Amazing what you can come up with when you design the system from the top down!  Just one of the innovations that I believe will help us live up to our motto of Top Taps in Town!

May all of your beers be tasty!

Nate
High Plains Tap House
"Why go to a bar in Denver, when you can go to a Tap House in Littleton?"
 
  posted: October 1, 2013
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Cumalative Update

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Cumalative Update:

Coming Soon! - We are within 6 weeks!  Just keep your fingers crossed that we don't hit any major snags!

Glass ware for beer and wine have been picked.  We are going to have 6 oz pours for wine, and 4oz, 8oz and 16 oz pours for beers.  All beers will be avaialble in the 4oz size.  Beers over 8% ABV will be served in an 8oz pour.  The glasses are fun and should be enjoyable to drink fine liquids from.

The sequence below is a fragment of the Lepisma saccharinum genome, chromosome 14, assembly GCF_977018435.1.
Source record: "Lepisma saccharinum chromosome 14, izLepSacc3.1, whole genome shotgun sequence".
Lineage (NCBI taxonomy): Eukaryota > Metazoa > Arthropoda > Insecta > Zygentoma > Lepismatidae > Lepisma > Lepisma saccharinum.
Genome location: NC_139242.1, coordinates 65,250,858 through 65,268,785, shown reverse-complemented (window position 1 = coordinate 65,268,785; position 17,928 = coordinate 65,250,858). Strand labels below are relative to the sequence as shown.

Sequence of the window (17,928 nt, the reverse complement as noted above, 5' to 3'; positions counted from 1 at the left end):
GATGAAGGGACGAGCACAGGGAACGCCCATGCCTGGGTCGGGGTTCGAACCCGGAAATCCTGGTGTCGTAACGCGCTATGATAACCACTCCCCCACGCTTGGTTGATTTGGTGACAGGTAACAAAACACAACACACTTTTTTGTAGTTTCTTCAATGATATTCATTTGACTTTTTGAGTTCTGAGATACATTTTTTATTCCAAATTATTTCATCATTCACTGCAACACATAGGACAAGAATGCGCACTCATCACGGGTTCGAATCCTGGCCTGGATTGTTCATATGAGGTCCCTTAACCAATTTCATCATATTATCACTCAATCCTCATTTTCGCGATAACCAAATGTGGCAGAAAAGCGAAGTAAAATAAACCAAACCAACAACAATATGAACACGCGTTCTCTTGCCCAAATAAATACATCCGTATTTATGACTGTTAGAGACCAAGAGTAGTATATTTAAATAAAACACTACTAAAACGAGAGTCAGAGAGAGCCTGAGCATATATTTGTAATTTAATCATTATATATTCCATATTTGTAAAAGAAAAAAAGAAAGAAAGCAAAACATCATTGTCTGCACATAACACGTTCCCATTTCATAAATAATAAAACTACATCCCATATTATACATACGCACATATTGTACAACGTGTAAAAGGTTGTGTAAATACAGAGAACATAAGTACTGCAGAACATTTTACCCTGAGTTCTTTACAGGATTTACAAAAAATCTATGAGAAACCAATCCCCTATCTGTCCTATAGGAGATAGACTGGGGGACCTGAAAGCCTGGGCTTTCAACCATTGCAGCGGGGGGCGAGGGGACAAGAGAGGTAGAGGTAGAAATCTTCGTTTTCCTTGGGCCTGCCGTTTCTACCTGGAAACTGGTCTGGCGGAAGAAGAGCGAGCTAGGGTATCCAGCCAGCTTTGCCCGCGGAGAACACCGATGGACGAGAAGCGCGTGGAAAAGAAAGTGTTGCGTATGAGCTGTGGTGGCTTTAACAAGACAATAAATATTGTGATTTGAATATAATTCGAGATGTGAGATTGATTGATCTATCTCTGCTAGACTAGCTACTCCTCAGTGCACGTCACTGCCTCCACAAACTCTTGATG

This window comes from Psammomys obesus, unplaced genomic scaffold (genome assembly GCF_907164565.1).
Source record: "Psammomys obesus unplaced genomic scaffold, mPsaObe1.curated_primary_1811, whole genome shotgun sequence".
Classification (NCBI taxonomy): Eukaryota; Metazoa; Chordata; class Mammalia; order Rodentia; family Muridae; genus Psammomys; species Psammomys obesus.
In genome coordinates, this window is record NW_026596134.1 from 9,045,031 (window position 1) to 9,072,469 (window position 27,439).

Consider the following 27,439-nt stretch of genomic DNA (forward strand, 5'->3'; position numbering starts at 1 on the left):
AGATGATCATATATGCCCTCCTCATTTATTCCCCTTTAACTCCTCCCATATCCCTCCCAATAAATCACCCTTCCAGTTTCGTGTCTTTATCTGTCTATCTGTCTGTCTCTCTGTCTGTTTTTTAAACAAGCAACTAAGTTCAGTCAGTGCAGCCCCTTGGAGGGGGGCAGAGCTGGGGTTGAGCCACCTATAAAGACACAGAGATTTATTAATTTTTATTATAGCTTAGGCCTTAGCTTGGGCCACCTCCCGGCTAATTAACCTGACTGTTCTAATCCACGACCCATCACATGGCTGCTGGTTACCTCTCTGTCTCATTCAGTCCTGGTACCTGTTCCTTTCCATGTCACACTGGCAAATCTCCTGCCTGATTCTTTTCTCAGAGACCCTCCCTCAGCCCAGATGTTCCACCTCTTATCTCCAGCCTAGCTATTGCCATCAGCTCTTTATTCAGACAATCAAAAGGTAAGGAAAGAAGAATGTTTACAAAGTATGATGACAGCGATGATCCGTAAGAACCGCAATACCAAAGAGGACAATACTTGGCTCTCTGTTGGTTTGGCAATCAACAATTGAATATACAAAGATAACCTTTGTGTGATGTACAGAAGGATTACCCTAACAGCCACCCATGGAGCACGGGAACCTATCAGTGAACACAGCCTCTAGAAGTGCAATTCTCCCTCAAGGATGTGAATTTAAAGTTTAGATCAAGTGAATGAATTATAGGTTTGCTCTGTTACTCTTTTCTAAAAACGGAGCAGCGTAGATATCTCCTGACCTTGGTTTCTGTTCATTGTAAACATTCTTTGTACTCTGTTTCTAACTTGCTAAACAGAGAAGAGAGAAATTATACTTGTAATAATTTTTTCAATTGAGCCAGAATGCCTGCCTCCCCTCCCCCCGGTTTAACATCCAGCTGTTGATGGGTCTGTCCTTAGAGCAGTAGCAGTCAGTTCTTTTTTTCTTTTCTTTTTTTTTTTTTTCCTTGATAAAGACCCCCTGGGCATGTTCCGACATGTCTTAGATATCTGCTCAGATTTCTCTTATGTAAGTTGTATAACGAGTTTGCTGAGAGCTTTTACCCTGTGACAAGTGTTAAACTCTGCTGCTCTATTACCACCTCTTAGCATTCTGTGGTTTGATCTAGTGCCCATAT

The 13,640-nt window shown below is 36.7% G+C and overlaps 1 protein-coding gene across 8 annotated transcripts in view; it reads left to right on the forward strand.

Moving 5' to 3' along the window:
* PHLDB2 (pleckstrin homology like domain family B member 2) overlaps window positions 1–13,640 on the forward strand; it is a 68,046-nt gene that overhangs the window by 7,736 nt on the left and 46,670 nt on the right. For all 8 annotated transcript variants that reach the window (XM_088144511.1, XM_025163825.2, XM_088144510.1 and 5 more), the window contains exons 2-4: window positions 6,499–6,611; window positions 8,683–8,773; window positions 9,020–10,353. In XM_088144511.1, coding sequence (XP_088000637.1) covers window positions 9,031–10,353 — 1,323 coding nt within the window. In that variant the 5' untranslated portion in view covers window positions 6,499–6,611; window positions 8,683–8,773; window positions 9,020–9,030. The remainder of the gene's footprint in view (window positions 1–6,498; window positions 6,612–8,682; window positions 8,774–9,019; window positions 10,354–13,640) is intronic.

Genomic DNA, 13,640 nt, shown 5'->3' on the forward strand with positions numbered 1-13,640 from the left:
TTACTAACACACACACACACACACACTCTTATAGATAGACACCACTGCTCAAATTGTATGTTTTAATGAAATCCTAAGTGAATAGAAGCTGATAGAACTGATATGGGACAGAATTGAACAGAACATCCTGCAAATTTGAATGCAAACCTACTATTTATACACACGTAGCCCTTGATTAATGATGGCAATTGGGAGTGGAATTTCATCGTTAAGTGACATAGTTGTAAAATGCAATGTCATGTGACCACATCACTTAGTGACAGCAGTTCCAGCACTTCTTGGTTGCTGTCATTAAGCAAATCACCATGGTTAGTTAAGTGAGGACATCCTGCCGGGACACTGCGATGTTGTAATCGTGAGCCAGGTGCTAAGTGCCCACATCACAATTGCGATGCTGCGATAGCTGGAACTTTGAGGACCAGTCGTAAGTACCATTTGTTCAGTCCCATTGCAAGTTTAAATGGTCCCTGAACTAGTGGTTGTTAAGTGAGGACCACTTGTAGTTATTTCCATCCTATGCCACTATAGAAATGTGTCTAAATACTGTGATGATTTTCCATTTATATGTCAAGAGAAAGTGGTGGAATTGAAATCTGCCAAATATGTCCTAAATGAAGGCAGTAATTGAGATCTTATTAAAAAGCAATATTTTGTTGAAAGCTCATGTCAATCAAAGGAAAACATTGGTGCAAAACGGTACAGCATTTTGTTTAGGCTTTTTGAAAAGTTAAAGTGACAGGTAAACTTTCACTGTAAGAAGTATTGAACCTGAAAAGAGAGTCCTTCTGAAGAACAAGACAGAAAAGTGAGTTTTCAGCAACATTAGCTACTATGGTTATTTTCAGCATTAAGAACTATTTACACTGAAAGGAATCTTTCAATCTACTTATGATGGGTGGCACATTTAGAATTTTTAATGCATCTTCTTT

Colors are picked.  We have the floors, furniture, bar counter, etc. all picked out color wise.  We are shooting for a modern home away from home look with warm colors and nice contrasts.

Beers on Draft are pretty set, prices are being finalized and last minute adjustments are being made.  Bottles may change up a bit.  I don't think I want to carry Corona, as lets be honest, it is awful.  So there may be a few changes in the bottle line up before we get there.

Hiring is going full swing.  We are talking with canidates this week.